I’m a data visualization guy. I work with data, I interpret data, and I help other people understand the data that I’ve interpreted by accurately representing that data visually. A clear, accurate graph can be a powerful tool for displaying complex information in an understandable way. But, there’s danger in graphs as well. Graphs and statistics can be easily manipulated in ways to prove points that the data might not back up.
Lots of data about health gets graphed every day. Naomi Robbins, writing for Forbes, gives us a good real-world example of a misleading graph that attempts to communicate the quality of different hospitals. The graph shows the results of post-visit survey questions on individual hospital quality. At first blush, the example graph show generally good survey outcomes at this hospital, and one you might be comfortable visiting. Upon further inspection, the individual graphs don’t have a consistent scale, which visually overstates the results for several survey questions, so you can’t really compare across the different graphs visually.
So what is a misleading graph, and how can you spot them? A misleading graph is any graph that distracts the reader in some way from fully understanding what the data actually say. There are a lot of ways that misleading graphs get created. Some of the ways include graphs with:
- No title
- No axes
- No labels on the axes
- Intervals on the axes that are unequal
- Vertical axes that don’t start at zero
- Pictures or icons to represent data
- A series of graphs that are not on the same scale
- Three dimensions, where the third dimension does not add information
- The wrong kind of graph
Many times, misleading graphs are created entirely unintentionally. So, how do you avoid creating a misleading graph when trying to communicate your message to your audience?
First, use the right kind of graph. Graphing data has never been easier—all sorts of options are available, which means that many incorrect options are available as well. Pay attention to the type of data you have: for example, if you’re comparing the health outcomes from different groups, you’d use a bar chart. If you have data that varies over time, you’d probably use line a line graph. If your data describes different sectors that are a proportion of the whole, use a pie chart.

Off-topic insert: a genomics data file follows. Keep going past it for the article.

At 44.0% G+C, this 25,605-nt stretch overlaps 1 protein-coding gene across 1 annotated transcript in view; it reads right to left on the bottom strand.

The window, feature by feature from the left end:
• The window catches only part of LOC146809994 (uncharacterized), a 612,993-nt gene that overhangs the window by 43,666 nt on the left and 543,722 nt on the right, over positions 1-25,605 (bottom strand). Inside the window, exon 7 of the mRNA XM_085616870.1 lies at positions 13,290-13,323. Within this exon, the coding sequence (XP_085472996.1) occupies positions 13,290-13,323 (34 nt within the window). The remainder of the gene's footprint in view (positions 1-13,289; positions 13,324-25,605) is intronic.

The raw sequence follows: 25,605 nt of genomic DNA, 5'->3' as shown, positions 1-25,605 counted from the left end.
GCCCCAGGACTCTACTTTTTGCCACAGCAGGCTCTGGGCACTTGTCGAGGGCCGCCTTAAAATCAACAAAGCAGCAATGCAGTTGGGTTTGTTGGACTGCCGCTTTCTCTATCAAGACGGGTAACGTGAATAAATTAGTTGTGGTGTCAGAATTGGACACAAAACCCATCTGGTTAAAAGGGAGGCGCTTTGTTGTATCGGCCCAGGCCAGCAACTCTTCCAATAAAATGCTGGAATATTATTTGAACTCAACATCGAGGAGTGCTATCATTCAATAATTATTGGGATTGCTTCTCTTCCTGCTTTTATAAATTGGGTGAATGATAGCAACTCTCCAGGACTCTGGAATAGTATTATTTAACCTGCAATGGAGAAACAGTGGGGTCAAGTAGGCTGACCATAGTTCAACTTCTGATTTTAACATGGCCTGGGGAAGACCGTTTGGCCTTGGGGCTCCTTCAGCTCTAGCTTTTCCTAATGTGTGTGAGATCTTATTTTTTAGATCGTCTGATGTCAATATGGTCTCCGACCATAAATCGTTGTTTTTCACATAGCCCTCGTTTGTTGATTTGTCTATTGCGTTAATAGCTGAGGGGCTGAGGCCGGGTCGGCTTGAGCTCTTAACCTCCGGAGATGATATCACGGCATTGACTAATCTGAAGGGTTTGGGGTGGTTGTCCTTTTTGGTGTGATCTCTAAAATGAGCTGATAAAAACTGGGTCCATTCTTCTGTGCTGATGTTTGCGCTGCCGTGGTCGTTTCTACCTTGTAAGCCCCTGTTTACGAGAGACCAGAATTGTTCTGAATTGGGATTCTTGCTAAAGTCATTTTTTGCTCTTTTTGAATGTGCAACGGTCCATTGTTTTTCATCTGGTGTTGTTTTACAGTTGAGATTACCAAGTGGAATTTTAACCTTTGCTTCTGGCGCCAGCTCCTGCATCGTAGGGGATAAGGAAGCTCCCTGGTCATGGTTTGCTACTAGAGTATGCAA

This may seem like overly simple advice, but I can’t tell you how many line graphs I’ve seen that compare different groups, which makes for a meaningless graph. Or how many pie charts have individual components that add up to more than 100 percent. Unlabeled axes are astoundingly common.
Next, avoid misleading techniques. Unfortunately, many of the most visually striking graphs are misleading; omitting axes, for example, makes for a clean, uncluttered look. But remember that your first goal is to convey meaningful information, not impress your audience with aesthetics. A good communicator can make accurate, aesthetically pleasing graphs.
If you’re looking for good information on avoiding creating misleading graphs in your own communication efforts, a first stop might be the Wikipedia article for misleading graphs to learn what the different types of misleading graphs look like. If you want to learn even more, check out “How to Lie with Statistics” by Darrell Huff or “The Wall Street Journal Guide to Information Graphics: The Dos and Don’ts of Presenting Data, Facts, and Figures” by Dona Wong.
A final word of warning in communicating health data: be sure to carefully examine any graphs you want to use in your communication, whether you generate them or they come from someone else, and see if they include any of the danger signs discussed here. If your message is worth telling, it’s worth telling correctly. Visualizing data correctly is the single best way to determine whether your message is correct. And if you have to use a misleading graph to get your message across, the message, not the data is likely the one that is incorrect.
Gregory L. Torell is a 4th-year PhD candidate in economics at the University of Wyoming, where he studies environmental and natural resource economics, the economics of electricity and rangeland economics. He previously studied economics and German at New Mexico State University, receiving B.A.s in Economics and Foreign Language: German, as well as an M.S. in Agricultural Economics with a Master’s Minor in Experimental Statistics. He also studied macroeconomics and game theory at the University of Bern in Switzerland. He is always up for a good discussion of music, soccer, the latest book you read or your favorite podcasts.